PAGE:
The fact that they serve a decent cuppa – well, that’s just a bonus.
Sigiriya, or Lion Rock, has been on my travel radar for over three decades.
In those days, there were no travel magazines littering my desk, nor could I surf the web to take me to exotic destinations over a cuppa. (How did I manage?) What I did have, however, was a passion for Duran Duran and in 1982, the band released the video for Save A Prayer. Watch it here:
It was shot on location in various parts of Sri Lanka, among them Sigiriya, which that same year was designated a UNESCO World Heritage site. As the camera panned, I remember watching and wondering how they got up there as the rock face looked impossibly steep.
It is. And unfortunately for me, so too were the steps leading to the top. Slippery stone gives way to spiral metal staircases, the gateway to some impressive frescoes of bare-chested maidens. To my horror, I then had to descend a spiral staircase before climbing again. That’s fifty steps up and the same back just to reach the same height!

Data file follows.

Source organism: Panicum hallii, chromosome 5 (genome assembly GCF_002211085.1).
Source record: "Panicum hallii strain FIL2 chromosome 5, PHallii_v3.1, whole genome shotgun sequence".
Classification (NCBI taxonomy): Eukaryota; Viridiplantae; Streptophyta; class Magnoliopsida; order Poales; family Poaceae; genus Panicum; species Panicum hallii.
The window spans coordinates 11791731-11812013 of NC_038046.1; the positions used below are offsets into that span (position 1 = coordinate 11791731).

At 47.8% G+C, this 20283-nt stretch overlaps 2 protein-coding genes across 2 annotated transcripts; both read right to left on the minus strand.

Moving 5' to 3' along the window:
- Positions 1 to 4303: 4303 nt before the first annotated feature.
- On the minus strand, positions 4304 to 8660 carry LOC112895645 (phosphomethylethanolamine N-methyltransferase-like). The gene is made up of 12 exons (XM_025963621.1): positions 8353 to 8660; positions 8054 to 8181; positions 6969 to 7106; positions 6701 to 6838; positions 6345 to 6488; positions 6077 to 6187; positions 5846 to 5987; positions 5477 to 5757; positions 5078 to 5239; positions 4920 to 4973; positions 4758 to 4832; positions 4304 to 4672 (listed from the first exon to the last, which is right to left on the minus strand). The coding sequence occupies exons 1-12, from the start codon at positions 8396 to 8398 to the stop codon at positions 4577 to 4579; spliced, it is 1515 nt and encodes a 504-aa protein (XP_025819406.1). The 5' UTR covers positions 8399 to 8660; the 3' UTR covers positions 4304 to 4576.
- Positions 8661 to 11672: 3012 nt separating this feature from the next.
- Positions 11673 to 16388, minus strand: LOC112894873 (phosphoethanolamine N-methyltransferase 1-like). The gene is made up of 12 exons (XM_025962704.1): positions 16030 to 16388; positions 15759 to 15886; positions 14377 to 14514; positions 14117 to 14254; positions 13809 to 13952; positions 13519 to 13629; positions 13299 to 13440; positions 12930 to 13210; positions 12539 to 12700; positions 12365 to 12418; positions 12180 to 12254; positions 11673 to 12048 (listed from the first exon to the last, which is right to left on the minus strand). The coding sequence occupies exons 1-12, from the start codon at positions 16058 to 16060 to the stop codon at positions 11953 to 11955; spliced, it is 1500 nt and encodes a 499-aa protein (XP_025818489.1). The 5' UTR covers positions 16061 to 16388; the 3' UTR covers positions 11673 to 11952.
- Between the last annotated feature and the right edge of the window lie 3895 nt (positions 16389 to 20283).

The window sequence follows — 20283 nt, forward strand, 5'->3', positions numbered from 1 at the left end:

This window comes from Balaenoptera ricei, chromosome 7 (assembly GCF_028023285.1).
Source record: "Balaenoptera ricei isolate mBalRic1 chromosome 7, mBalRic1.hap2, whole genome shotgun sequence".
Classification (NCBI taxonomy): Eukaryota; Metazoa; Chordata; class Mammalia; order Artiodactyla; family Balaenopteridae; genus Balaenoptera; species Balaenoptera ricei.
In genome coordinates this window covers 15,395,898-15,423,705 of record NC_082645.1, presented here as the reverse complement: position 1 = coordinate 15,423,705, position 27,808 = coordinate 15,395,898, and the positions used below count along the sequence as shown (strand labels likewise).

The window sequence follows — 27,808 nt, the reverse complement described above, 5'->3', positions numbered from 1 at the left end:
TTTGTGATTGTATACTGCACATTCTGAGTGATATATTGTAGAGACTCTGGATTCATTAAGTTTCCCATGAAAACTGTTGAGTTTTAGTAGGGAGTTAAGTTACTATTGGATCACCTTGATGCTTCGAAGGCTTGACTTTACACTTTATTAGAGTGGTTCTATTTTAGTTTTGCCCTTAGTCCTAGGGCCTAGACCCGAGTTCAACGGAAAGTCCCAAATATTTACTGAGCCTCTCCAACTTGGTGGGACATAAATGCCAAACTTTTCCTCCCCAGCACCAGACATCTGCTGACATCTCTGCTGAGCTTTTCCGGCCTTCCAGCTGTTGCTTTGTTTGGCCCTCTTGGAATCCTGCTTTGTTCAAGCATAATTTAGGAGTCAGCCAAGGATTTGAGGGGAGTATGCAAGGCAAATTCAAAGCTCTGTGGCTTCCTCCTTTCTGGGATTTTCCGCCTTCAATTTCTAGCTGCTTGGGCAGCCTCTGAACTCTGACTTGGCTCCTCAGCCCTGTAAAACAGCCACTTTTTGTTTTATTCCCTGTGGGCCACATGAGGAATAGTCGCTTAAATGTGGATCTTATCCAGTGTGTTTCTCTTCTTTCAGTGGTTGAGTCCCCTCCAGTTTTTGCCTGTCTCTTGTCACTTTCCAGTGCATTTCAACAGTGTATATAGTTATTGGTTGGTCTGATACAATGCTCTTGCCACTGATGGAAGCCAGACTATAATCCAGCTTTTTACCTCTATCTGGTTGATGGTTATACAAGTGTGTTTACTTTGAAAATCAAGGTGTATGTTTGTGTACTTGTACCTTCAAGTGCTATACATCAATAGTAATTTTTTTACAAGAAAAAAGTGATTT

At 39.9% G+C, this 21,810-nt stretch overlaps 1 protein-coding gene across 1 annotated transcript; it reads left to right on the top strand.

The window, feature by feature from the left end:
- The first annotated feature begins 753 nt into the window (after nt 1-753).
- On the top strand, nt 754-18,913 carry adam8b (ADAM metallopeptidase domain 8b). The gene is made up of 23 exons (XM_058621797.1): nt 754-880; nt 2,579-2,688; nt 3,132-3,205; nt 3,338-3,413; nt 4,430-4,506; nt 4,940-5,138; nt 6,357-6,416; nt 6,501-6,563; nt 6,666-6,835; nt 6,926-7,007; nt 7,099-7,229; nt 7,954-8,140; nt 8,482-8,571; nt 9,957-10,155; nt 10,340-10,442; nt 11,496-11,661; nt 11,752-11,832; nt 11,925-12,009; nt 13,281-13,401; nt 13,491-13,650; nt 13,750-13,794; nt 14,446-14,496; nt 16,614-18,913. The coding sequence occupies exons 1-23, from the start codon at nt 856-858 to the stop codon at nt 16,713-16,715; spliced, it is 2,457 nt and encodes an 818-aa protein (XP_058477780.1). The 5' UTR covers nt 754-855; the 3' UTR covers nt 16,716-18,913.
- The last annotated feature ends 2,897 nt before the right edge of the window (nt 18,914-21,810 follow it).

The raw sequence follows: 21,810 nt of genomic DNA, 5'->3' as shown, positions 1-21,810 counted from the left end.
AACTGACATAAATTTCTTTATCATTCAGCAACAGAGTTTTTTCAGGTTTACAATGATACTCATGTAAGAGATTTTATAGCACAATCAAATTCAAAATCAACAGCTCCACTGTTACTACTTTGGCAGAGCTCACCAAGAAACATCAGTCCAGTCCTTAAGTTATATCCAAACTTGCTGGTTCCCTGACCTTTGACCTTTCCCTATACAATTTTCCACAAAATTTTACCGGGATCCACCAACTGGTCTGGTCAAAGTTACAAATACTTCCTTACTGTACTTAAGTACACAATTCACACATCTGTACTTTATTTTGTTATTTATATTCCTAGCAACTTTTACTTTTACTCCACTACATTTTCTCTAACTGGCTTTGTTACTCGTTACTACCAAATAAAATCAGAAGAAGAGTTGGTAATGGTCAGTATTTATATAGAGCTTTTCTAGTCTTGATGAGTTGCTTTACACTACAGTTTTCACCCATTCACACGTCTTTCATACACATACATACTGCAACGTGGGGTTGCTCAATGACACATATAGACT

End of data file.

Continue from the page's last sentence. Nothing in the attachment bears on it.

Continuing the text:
Spurred on by teenage dreams, and determined not to be put off by internet-induced nightmares, I made the climb this morning. With several terraces on which to recover my breath, my knees didn’t ache anywhere near as much as I feared.
But despite an early start, I was sweating profusely as the temperatures flung themselves ever higher and the humidity permeated like a warlike invader. By the time I got to the top I was in no state for a selfie, though I promise you the photos you’ll see here are all mine.
This lofty archaeological site is thought to be the ruins of the kingdom of Kassapa dating from the 5th Century. Those topless women could well have been his concubines. At the summit, his palace is all but gone, a few tumbledown walls and a pond full of water are the only surviving remnants of a once grand structure.
But it’s the view that takes your breath away, not the strenuous climb. See for yourself.
I overheard someone near the bottom saying the descent was harder, and this sign at the top didn’t help my confidence. Actually it was fine, and a whole lot less hard work than the ascent.
Looking at the crowds building, it was definitely a good idea to climb early. The site opened at 7am, not 8.30am as stated in my Lonely Planet.